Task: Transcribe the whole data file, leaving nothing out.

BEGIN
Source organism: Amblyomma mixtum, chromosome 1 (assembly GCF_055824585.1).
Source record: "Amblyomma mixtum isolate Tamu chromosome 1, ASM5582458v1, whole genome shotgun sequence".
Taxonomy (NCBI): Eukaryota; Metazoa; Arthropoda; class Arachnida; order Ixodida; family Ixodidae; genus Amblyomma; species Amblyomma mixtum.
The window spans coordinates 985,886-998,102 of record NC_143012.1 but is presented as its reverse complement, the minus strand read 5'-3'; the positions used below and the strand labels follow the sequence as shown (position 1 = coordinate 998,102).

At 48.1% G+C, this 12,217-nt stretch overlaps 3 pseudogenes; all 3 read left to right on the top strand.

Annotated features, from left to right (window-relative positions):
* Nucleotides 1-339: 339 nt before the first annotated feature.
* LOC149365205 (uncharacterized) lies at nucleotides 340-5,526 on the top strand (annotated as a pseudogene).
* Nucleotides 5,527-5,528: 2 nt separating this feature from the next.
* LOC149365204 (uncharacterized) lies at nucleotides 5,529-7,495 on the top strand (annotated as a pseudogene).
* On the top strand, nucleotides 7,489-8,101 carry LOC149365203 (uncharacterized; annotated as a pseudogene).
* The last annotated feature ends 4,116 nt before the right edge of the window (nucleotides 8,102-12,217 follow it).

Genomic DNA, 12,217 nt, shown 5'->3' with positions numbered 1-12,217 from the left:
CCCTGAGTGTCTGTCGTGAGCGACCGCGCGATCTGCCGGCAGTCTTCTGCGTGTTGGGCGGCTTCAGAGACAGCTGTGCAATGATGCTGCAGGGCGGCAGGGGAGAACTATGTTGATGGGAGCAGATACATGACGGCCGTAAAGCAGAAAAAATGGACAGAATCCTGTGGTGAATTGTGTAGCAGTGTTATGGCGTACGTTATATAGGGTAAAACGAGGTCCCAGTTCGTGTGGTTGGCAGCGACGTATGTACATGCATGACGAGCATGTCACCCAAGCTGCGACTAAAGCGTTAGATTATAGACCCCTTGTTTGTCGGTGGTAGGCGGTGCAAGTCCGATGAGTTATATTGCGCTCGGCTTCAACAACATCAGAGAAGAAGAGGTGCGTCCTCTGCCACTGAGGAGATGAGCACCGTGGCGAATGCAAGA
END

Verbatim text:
Source organism: Amblyomma mixtum, chromosome 1 (assembly GCF_055824585.1).
Source record: "Amblyomma mixtum isolate Tamu chromosome 1, ASM5582458v1, whole genome shotgun sequence".
Taxonomy (NCBI): Eukaryota; Metazoa; Arthropoda; class Arachnida; order Ixodida; family Ixodidae; genus Amblyomma; species Amblyomma mixtum.
The window spans coordinates 985,886-998,102 of record NC_143012.1 but is presented as its reverse complement, the minus strand read 5'-3'; the positions used below and the strand labels follow the sequence as shown (position 1 = coordinate 998,102).

At 48.1% G+C, this 12,217-nt stretch overlaps 3 pseudogenes; all 3 read left to right on the top strand.

Annotated features, from left to right (window-relative positions):
* Nucleotides 1-339: 339 nt before the first annotated feature.
* LOC149365205 (uncharacterized) lies at nucleotides 340-5,526 on the top strand (annotated as a pseudogene).
* Nucleotides 5,527-5,528: 2 nt separating this feature from the next.
* LOC149365204 (uncharacterized) lies at nucleotides 5,529-7,495 on the top strand (annotated as a pseudogene).
* On the top strand, nucleotides 7,489-8,101 carry LOC149365203 (uncharacterized; annotated as a pseudogene).
* The last annotated feature ends 4,116 nt before the right edge of the window (nucleotides 8,102-12,217 follow it).

Genomic DNA, 12,217 nt, shown 5'->3' with positions numbered 1-12,217 from the left:
CCCTGAGTGTCTGTCGTGAGCGACCGCGCGATCTGCCGGCAGTCTTCTGCGTGTTGGGCGGCTTCAGAGACAGCTGTGCAATGATGCTGCAGGGCGGCAGGGGAGAACTATGTTGATGGGAGCAGATACATGACGGCCGTAAAGCAGAAAAAATGGACAGAATCCTGTGGTGAATTGTGTAGCAGTGTTATGGCGTACGTTATATAGGGTAAAACGAGGTCCCAGTTCGTGTGGTTGGCAGCGACGTATGTACATGCATGACGAGCATGTCACCCAAGCTGCGACTAAAGCGTTAGATTATAGACCCCTTGTTTGTCGGTGGTAGGCGGTGCAAGTCCGATGAGTTATATTGCGCTCGGCTTCAACAACATCAGAGAAGAAGAGGTGCGTCCTCTGCCACTGAGGAGATGAGCACCGTGGCGAATGCAAGA